by Andrew M. Halbert, Fox Rothschild
Recently, after delays in issuing any adult-use dispensary licenses, Illinois has attempted to push ahead with simplifying the application and issuance process. Interestingly, this has occurred even as recent developments in ongoing litigation indicate potential further delays in issuing the previously awarded licenses that are currently in limbo, and in one case, even threaten to upend the entire process.
Delays and Initial Lottery Announcement
On September 3, 2020, after multiple delays, the Illinois Department of Financial and Professional Responsibility (“IDFPR”) announced the application scoring results for the initial 75 new adult-use dispensary licenses to be issued under the Illinois Cannabis Regulation and Tax Act (the “Act”). Only 21 of the 900-plus applicant groups had achieved a perfect score, and the available licenses would be awarded via a series of lotteries involving only those applicants. Although all 21 applicants with a perfect score were deemed too qualified for “social equity” status under the Act, there were public allegations that only 13 of the 21 accepted applicants were actually owned and controlled by people of color.
Faced with multiple lawsuits claiming various flaws in the process, the Governor suspended the initial lottery. He announced that IDFPR would distribute Supplemental Deficiency Notices explaining where applicants missed out on points, and providing an opportunity to correct any identified issues. Unfortunately, this satisfied neither the excluded applicants nor those applicants who had already received a perfect score, and litigation continued. As of May 1, 2022, none of the proposed new adult-use licenses have been issued.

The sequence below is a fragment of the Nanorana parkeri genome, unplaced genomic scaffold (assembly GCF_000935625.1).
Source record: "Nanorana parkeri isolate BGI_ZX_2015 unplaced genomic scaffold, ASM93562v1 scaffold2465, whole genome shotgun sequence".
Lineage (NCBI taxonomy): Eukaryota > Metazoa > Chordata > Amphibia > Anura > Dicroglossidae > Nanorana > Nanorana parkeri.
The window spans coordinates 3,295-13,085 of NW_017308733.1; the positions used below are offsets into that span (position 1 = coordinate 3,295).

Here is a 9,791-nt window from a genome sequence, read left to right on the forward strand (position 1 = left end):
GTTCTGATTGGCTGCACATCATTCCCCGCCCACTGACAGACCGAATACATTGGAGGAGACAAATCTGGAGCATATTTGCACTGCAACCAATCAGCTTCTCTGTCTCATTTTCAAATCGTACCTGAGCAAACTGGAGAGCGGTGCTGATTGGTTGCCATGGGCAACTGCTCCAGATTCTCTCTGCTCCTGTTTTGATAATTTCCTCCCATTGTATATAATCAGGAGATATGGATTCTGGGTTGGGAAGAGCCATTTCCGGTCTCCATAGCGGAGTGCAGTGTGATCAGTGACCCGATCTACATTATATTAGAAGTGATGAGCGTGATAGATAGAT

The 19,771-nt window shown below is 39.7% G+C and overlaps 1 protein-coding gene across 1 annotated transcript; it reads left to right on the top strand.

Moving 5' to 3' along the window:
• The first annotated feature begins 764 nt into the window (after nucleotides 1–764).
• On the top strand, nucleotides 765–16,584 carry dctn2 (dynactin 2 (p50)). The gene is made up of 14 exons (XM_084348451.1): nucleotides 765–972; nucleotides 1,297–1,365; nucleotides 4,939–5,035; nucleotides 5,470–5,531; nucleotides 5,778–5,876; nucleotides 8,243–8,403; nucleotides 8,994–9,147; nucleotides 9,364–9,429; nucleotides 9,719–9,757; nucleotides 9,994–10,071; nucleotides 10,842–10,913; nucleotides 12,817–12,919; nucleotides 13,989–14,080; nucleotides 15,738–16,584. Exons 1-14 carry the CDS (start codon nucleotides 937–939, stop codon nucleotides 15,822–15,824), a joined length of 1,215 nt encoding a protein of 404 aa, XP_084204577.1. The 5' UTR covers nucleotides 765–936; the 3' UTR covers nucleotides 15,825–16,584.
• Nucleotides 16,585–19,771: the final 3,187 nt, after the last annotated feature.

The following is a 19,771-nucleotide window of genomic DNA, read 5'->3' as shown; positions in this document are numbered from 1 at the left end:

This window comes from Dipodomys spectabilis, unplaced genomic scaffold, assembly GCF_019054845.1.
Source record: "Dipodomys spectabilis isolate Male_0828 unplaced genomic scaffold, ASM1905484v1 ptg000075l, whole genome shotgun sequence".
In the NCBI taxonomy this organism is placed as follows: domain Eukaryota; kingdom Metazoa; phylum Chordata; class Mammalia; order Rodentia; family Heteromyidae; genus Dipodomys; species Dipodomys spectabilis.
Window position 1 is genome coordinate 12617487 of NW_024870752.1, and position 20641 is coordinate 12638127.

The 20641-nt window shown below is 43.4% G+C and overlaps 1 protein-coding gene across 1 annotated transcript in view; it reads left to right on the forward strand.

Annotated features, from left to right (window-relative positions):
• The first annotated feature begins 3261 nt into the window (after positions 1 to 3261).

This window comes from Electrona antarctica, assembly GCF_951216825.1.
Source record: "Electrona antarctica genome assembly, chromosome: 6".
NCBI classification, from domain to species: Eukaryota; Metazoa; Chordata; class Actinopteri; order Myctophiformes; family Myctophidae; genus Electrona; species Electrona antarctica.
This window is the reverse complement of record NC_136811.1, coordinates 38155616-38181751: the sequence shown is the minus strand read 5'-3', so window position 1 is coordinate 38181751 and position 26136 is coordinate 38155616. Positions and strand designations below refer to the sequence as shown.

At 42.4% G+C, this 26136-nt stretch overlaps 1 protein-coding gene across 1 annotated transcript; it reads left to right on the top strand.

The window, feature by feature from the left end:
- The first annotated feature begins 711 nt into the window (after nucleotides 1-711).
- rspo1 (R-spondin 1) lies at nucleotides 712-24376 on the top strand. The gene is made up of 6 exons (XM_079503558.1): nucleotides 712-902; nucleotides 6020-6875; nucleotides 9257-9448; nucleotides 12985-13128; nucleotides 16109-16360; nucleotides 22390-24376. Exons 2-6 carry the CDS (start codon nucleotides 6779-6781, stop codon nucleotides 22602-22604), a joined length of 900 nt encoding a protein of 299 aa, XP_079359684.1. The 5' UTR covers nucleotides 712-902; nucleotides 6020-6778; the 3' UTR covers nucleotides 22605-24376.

HB 1443 and New Lotteries
In July 2021, the Illinois legislature adopted H.B. 1443 in an attempt to address social equity concerns and expedite the issuance of dispensary licenses. It established procedures for three adult-use dispensary lotteries to occur in July and August of 2021, in which a total of 185 adult-use dispensary licenses were to be issued.
The first lottery, for 55 new licenses, included only applicants that received 85% or more of the available points. The second lottery, also for 55 additional licenses, included applicants that received a score of 85% or higher and met the ownership and control requirements for Social Equity Applicants. Applicants that qualified for social equity status solely by hiring qualifying employees were excluded from this lottery. The final lottery, for the original 75 licenses, included the 21 applicants who initially received a perfect score, as well as an additional 134 applicants who perfected their application using the Supplemental Deficiency Notice process. Although IDFPR announced the winners, none of the licenses have been awarded yet due to the ongoing litigation.
More recently, on March 15, 2022, Governor Pritzker announced another planned lottery process to occur later this year to award 50 new adult-use dispensary licenses. The proposed rules governing this process were released on March 25, 2022, and include a new, simplified online application process and an administrative review provision designed to help address issues without the need for litigation.
Status of Litigation
As Illinois attempts to streamline its processes, three different ongoing lawsuits involving Illinois dispensary licenses have continued to progress, one of which threatens to upend the entire lottery process.